Mountain View Eye Center
1580 West Antelope Drive, Suite 175, Layton, UT 84041 (801) 773-2233
1580 West Antelope Drive
Suite 175
Layton, UT 84041
(801) 773-2233

Contact Lenses

Nolan Jepsen, O.D. is our certified licensed optometrist that specializes in contact lenses. Dr. Jepsen studies every patient's needs in depth when it comes to fitting them with the proper lenses.

Soft Contact Lenses

Soft contact lenses are the most common type of contact lenses used to correct your vision. With the latest advances in materials and designs, nearly everyone can be successfully fit with a soft contact lens.

Even if you have astigmatism or a high prescription, we can find a lens for you. We use only FDA-approved lenses made by companies such as:

Contact Lenses Layton Layton Contact Lenses Contact Lenses near Syracuse Syracuse Soft Contact Lenses

Gas Permeable Contact Lenses:

If you are currently using Gas Permeable contact lenses, do not be concerned. This modality is not going away, but continues to evolve and improve. Advances in materials and designs continue to make Gas Permeables a very viable option for everyone.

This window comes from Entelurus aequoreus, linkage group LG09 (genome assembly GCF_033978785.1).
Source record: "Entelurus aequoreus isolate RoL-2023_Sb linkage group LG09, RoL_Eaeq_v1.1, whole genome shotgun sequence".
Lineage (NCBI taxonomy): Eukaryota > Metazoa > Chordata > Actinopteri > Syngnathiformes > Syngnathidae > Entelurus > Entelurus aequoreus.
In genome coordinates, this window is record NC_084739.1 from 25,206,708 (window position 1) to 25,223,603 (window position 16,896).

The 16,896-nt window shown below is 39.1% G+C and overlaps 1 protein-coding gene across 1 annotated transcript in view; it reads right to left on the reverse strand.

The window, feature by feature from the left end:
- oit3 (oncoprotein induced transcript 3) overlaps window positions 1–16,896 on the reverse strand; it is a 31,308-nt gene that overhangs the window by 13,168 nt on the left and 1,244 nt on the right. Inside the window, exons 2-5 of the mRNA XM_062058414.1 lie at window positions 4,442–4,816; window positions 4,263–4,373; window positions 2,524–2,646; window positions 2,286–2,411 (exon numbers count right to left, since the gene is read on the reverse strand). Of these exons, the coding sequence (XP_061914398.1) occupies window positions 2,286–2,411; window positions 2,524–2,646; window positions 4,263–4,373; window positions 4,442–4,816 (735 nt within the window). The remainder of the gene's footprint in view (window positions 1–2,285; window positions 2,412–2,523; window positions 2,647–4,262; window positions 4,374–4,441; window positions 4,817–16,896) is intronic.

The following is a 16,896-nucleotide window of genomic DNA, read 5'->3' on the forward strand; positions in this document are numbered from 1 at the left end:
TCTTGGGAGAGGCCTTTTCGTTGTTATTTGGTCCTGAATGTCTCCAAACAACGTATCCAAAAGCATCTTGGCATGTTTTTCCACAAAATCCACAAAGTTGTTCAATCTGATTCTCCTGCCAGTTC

The companies that we work with to bring you the best in Gas Permeable lenses include:

Soft Contact Lenses 84041 Gas Permeable Contact Lenses 84041 Kaysville Soft Contact Lenses

Specialty Contact Lenses

There are contact lenses in the soft, GP, and hybrid (soft and hard combined), that are utilized to achieve the best visual outcomes.

Specialty lenses include:

Toric (Astigmatism) Lenses

Contact Lenses for Keratoconus

Bifocal or Multifocal Contact Lenses

10 Contact Lens Do's and Don'ts

DO care for your contact lenses properly. It's risky to skip steps in your lens care routine! Use the proper care products, and never clean your lenses by popping them in your mouth.

DON'T switch brands of contact lens care products, unless you ask your eye doctor first; not all care systems are compatible with all lenses.

DON'T "stretch" the replacement intervals your doctor has specified. Each lens has a replacement schedule that will minimize the chance of problems and maximize success.

DO focus on value, not just price, when buying contact lenses. Availability, convenience, and customer service are important.

If you're a parent, DON'T hesitate to let your teen wear contact lenses. Almost 50 percent of new wearers are teens, and most of them start wearing contacts before age 15.